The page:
Inflation is something we all know exists, but don’t often feel the effects of in a tangible way day to day. You may not notice a big difference in the price of meat or clothes from one week to the next, but that change is happening. The value of each dollar you use to buy you the things you need (and want) is changing all the time.

The best way to really see the effects of inflation on our spending power is to take a look at the history of the kinds of items you buy regularly and see see how their pricing has changed over time. Here’s how a few items you’ve likely bought at some point in the past few years have varied in price throughout the last century.

The cost of everyday items in the 1910s:

At the beginning of the century, a dollar could go a lot further. Imagine being able to go to the grocery store and buy enough steak for a full dinner for less than a full dollar – you could buy over five pounds of steak for less than a dollar. A nice suit cost all of $25. And even in the early years of automobiles, when cars were the exciting new technology on the block, people could buy a car for less than a grand.

ford_model_t Ford Model T

The breakdown:

Cost of steak (by pound): 17 cents (.0082 ounces of gold)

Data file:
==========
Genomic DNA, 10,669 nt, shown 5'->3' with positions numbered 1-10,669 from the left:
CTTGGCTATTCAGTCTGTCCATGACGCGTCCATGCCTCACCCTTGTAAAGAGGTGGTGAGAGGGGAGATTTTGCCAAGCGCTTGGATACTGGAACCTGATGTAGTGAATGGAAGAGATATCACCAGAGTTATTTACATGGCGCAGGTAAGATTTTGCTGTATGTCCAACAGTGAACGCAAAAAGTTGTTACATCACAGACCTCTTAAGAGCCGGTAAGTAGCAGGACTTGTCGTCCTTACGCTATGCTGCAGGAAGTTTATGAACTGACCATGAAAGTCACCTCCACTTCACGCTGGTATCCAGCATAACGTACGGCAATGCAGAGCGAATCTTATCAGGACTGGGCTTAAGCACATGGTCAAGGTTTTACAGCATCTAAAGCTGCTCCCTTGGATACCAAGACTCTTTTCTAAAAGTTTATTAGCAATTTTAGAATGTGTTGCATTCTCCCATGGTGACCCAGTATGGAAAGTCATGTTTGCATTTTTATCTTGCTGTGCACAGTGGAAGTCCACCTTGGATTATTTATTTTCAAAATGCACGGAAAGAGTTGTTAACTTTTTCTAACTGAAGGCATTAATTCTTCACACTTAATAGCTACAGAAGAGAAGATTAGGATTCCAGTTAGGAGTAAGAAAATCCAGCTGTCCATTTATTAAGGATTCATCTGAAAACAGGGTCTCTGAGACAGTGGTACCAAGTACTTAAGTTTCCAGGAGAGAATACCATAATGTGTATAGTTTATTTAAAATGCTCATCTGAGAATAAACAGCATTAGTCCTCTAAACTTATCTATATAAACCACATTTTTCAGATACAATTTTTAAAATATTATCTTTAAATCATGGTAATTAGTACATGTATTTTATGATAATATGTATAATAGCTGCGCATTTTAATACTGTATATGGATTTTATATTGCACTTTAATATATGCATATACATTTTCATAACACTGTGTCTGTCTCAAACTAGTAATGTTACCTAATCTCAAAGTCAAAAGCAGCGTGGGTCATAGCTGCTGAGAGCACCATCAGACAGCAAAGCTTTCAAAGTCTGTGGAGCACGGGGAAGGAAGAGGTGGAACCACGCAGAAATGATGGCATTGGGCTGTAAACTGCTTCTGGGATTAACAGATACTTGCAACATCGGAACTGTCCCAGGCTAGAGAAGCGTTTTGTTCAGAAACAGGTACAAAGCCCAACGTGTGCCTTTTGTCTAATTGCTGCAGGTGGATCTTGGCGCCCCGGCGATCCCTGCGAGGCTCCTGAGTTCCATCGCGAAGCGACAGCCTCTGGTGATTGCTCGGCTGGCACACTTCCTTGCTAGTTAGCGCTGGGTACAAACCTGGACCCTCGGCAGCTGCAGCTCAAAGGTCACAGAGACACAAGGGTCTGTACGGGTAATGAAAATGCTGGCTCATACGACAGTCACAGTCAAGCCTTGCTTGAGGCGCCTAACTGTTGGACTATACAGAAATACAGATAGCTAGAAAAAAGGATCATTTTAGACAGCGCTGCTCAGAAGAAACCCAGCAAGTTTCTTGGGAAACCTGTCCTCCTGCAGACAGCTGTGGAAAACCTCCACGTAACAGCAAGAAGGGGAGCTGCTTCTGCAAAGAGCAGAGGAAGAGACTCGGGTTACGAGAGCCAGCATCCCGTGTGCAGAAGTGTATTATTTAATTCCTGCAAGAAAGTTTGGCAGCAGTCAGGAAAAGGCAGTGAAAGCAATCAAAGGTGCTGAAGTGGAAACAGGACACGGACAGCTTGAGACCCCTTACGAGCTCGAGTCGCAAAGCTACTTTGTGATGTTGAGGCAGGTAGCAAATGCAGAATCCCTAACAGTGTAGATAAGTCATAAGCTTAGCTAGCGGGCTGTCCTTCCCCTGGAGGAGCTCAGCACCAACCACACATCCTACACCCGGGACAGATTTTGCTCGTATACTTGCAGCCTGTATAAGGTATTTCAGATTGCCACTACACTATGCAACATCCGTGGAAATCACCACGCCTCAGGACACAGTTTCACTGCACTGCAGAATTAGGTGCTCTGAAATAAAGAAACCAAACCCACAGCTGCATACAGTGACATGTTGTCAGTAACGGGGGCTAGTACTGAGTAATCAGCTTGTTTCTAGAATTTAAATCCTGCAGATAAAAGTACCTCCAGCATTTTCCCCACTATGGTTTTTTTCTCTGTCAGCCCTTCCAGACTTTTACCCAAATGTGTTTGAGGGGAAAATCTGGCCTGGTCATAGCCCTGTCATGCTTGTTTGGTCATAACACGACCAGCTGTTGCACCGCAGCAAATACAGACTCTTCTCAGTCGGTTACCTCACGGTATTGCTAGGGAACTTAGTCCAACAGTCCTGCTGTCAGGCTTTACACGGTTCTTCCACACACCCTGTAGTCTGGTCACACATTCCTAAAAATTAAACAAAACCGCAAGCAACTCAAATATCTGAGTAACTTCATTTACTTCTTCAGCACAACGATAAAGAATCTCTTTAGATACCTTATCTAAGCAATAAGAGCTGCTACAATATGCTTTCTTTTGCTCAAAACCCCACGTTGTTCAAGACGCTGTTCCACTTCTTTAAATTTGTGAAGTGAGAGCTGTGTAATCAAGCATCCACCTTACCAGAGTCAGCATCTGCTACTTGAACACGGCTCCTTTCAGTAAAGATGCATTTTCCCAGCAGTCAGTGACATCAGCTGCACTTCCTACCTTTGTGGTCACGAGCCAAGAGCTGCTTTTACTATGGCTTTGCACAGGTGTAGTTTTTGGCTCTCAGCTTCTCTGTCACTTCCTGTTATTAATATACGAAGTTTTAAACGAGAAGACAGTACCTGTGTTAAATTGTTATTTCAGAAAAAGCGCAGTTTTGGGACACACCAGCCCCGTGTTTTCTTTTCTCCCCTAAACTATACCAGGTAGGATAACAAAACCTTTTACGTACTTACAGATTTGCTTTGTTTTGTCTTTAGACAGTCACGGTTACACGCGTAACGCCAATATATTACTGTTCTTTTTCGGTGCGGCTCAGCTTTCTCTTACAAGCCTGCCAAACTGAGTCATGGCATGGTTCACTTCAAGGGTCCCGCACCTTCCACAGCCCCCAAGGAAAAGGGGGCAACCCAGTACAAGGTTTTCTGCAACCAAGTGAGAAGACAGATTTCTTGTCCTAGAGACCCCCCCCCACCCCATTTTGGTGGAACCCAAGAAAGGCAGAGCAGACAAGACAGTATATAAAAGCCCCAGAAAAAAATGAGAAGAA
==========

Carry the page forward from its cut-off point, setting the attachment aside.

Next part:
Cost of a nice suit: $25 (1.21 ounces of gold)

Cost of a car: $825 for a Model T (technically the price from the year 1908, when the Model T first came on the market) (39.91 ounces of gold)

By comparison:

Cost of an oz. of gold: $20.67

The cost of everyday items in the 1920s:

People think back on the 1920s as a time of glamour and wild spending – an image cemented in our culture by the parties thrown by the fictional Gatsby in F. Scott Fitzgerald’s classic book. Yet for all our cultural ideas of excessive spending, most of the costs from that era still look like a pittance to us today. Nonetheless, they show a sharp increase from the prices a decade earlier. Between 1910 and 1920, people had to spend over twice as much for the same amount of steak or a new suit – meaning the value of $1 was essentially halved in that time.